After listening and then pondering Episode 66 of the ChooseFI podcast, Big Ern got me thinking about my cash emergency fund. Big Ern outlined how to pay for an emergency in the event your emergency fund is not sitting under your mattress (essentially). Ok. Ok. He didn’t mentioned storing your cash under your mattress but with the current savings account interest rates, it’s basically the same thing.
I have been living out on my own/with my husband for 16+ years. And during those 16+ years the biggest emergency was a busted up water heater. And a new water heater costs about $500. Which could first be paid via a credit card and then one of the following would happen next:
- Reduce savings temporarily to pay off the credit card before the credit card payment is due.
- Sell stocks/bonds/investments aka convert investments into cash to pay off the credit card before the credit card payment is due.
- Withdrawal part of my personal contribution to my Roth IRA (penalty free) to pay off the credit card before the credit card payment is due.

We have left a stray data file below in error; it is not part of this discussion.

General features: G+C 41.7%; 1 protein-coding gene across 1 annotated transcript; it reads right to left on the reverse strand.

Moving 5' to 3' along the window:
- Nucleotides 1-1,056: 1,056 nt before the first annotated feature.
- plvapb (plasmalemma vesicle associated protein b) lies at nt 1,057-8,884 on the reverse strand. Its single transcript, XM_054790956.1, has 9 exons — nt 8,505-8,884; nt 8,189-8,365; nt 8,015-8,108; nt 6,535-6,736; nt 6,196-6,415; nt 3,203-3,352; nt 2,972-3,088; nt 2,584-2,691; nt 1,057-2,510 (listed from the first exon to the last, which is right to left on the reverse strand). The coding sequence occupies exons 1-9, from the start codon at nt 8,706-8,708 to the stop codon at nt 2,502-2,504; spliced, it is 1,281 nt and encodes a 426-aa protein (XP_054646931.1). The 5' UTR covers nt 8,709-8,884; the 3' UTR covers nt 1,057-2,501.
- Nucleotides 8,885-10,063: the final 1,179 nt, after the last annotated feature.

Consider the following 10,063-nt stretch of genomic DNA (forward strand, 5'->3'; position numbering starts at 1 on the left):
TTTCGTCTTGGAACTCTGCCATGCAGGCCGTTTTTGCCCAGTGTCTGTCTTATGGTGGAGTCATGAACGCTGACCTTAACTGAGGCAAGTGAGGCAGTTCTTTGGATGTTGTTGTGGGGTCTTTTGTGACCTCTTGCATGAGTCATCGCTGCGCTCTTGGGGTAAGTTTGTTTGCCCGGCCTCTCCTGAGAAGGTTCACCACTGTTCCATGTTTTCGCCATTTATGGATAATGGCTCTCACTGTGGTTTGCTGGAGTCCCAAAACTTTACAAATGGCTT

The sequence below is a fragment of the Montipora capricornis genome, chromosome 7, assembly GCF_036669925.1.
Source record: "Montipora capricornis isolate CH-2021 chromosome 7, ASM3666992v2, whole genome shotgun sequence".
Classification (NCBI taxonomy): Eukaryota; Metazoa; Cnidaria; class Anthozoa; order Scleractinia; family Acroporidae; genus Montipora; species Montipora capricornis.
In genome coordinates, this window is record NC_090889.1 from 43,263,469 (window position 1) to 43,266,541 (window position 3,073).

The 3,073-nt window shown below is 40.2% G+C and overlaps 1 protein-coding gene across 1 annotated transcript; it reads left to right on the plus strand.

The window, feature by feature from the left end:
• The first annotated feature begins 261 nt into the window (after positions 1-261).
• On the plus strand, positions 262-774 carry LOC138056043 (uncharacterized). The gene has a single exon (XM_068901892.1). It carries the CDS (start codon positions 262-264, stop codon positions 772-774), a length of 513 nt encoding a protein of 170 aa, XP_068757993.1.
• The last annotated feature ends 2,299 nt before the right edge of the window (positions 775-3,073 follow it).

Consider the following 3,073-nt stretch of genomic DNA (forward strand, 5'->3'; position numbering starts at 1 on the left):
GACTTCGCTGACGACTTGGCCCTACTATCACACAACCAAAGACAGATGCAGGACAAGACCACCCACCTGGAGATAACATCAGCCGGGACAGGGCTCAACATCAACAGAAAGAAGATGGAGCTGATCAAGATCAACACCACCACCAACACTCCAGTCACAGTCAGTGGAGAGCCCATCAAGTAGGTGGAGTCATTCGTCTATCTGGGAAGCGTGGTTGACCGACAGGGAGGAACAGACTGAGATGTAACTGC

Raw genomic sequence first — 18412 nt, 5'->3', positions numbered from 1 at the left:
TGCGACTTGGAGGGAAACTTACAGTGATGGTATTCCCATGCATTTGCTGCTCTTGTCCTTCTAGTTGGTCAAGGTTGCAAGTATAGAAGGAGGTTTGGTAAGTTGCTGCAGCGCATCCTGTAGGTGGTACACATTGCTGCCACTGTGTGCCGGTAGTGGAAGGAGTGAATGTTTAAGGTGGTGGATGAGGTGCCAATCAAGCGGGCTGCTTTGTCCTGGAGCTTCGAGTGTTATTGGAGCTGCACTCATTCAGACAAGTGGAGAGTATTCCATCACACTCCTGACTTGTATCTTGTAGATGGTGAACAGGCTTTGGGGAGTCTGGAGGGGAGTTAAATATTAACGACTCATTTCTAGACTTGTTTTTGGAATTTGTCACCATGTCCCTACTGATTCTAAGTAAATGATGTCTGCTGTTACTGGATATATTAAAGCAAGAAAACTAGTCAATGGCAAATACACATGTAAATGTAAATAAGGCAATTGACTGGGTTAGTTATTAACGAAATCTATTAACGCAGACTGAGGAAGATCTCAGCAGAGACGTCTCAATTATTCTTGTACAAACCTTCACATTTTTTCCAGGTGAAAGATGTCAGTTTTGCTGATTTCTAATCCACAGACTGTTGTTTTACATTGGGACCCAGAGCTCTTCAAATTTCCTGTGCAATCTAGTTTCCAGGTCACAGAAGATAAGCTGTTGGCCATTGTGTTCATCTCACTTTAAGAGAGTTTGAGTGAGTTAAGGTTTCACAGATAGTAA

To be fully transparent, Mr. BMM and I have a joint emergency fund and we each have our own separate emergency fund. We are independently responsible for our own vehicles. Now if something major happened we would certainly help each other out. But I don’t see the point keeping my emergency fund under my mattress in the event my 2 year old car had something happen.
Am I in a fortunate position? Absolutely. My road here was not paved in gold or was anything close to being sunshine and roses. I worked very hard to put myself in my current position. This article is written to make you question your own emergency fund. Is your emergency fund where it needs to be?
I put mine into a Vanguard Pennsylvania Long-Term Tax-Exempt Fund with low expenses, year over year steady returns greater than a savings account, and the tax exempt status was appealing. This fund is only for Pennsylvania residents. But I’m sure there has to be other funds for your state.